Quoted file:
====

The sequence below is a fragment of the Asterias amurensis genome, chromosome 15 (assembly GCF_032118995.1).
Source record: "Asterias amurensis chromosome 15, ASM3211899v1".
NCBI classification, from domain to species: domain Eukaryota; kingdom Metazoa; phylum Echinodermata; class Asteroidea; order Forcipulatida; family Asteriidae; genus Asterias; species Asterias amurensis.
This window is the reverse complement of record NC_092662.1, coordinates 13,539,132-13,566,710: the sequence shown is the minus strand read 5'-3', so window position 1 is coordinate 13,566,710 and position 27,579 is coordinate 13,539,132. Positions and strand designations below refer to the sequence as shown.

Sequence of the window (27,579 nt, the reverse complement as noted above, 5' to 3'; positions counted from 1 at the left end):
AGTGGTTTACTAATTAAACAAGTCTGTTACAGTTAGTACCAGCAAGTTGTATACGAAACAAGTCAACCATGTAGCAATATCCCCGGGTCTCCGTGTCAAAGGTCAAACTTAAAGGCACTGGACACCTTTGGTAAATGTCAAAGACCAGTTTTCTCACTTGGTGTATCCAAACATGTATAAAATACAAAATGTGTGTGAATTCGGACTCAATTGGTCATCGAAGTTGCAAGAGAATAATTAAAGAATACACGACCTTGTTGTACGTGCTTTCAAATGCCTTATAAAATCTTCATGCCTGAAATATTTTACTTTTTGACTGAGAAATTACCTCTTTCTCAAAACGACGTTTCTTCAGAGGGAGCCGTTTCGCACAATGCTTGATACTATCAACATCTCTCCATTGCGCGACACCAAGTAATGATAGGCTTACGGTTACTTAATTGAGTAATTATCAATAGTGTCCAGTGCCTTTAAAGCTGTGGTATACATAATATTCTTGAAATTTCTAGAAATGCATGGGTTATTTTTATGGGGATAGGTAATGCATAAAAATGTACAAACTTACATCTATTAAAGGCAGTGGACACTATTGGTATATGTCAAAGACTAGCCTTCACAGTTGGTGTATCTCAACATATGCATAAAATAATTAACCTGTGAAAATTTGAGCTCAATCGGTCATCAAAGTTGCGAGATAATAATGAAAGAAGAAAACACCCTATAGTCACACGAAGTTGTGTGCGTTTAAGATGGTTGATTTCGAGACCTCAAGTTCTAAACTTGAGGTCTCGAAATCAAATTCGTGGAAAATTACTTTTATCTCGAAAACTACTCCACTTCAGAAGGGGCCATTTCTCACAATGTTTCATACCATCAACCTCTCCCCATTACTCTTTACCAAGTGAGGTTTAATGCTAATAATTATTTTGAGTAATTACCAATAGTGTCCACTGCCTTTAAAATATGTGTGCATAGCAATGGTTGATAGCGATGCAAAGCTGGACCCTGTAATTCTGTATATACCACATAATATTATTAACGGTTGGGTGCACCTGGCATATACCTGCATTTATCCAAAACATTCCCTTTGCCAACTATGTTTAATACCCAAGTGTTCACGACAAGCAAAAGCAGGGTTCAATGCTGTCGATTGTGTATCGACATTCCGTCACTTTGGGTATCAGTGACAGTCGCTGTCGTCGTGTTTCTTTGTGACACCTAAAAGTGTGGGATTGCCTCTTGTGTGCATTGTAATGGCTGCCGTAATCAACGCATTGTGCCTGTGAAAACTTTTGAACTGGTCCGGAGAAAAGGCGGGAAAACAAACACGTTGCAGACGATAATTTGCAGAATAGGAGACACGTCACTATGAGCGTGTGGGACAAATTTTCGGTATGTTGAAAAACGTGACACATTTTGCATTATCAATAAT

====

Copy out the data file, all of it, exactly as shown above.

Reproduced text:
The sequence below is a fragment of the Asterias amurensis genome, chromosome 15 (assembly GCF_032118995.1).
Source record: "Asterias amurensis chromosome 15, ASM3211899v1".
NCBI classification, from domain to species: domain Eukaryota; kingdom Metazoa; phylum Echinodermata; class Asteroidea; order Forcipulatida; family Asteriidae; genus Asterias; species Asterias amurensis.
This window is the reverse complement of record NC_092662.1, coordinates 13,539,132-13,566,710: the sequence shown is the minus strand read 5'-3', so window position 1 is coordinate 13,566,710 and position 27,579 is coordinate 13,539,132. Positions and strand designations below refer to the sequence as shown.

Sequence of the window (27,579 nt, the reverse complement as noted above, 5' to 3'; positions counted from 1 at the left end):
AGTGGTTTACTAATTAAACAAGTCTGTTACAGTTAGTACCAGCAAGTTGTATACGAAACAAGTCAACCATGTAGCAATATCCCCGGGTCTCCGTGTCAAAGGTCAAACTTAAAGGCACTGGACACCTTTGGTAAATGTCAAAGACCAGTTTTCTCACTTGGTGTATCCAAACATGTATAAAATACAAAATGTGTGTGAATTCGGACTCAATTGGTCATCGAAGTTGCAAGAGAATAATTAAAGAATACACGACCTTGTTGTACGTGCTTTCAAATGCCTTATAAAATCTTCATGCCTGAAATATTTTACTTTTTGACTGAGAAATTACCTCTTTCTCAAAACGACGTTTCTTCAGAGGGAGCCGTTTCGCACAATGCTTGATACTATCAACATCTCTCCATTGCGCGACACCAAGTAATGATAGGCTTACGGTTACTTAATTGAGTAATTATCAATAGTGTCCAGTGCCTTTAAAGCTGTGGTATACATAATATTCTTGAAATTTCTAGAAATGCATGGGTTATTTTTATGGGGATAGGTAATGCATAAAAATGTACAAACTTACATCTATTAAAGGCAGTGGACACTATTGGTATATGTCAAAGACTAGCCTTCACAGTTGGTGTATCTCAACATATGCATAAAATAATTAACCTGTGAAAATTTGAGCTCAATCGGTCATCAAAGTTGCGAGATAATAATGAAAGAAGAAAACACCCTATAGTCACACGAAGTTGTGTGCGTTTAAGATGGTTGATTTCGAGACCTCAAGTTCTAAACTTGAGGTCTCGAAATCAAATTCGTGGAAAATTACTTTTATCTCGAAAACTACTCCACTTCAGAAGGGGCCATTTCTCACAATGTTTCATACCATCAACCTCTCCCCATTACTCTTTACCAAGTGAGGTTTAATGCTAATAATTATTTTGAGTAATTACCAATAGTGTCCACTGCCTTTAAAATATGTGTGCATAGCAATGGTTGATAGCGATGCAAAGCTGGACCCTGTAATTCTGTATATACCACATAATATTATTAACGGTTGGGTGCACCTGGCATATACCTGCATTTATCCAAAACATTCCCTTTGCCAACTATGTTTAATACCCAAGTGTTCACGACAAGCAAAAGCAGGGTTCAATGCTGTCGATTGTGTATCGACATTCCGTCACTTTGGGTATCAGTGACAGTCGCTGTCGTCGTGTTTCTTTGTGACACCTAAAAGTGTGGGATTGCCTCTTGTGTGCATTGTAATGGCTGCCGTAATCAACGCATTGTGCCTGTGAAAACTTTTGAACTGGTCCGGAGAAAAGGCGGGAAAACAAACACGTTGCAGACGATAATTTGCAGAATAGGAGACACGTCACTATGAGCGTGTGGGACAAATTTTCGGTATGTTGAAAAACGTGACACATTTTGCATTATCAATAAT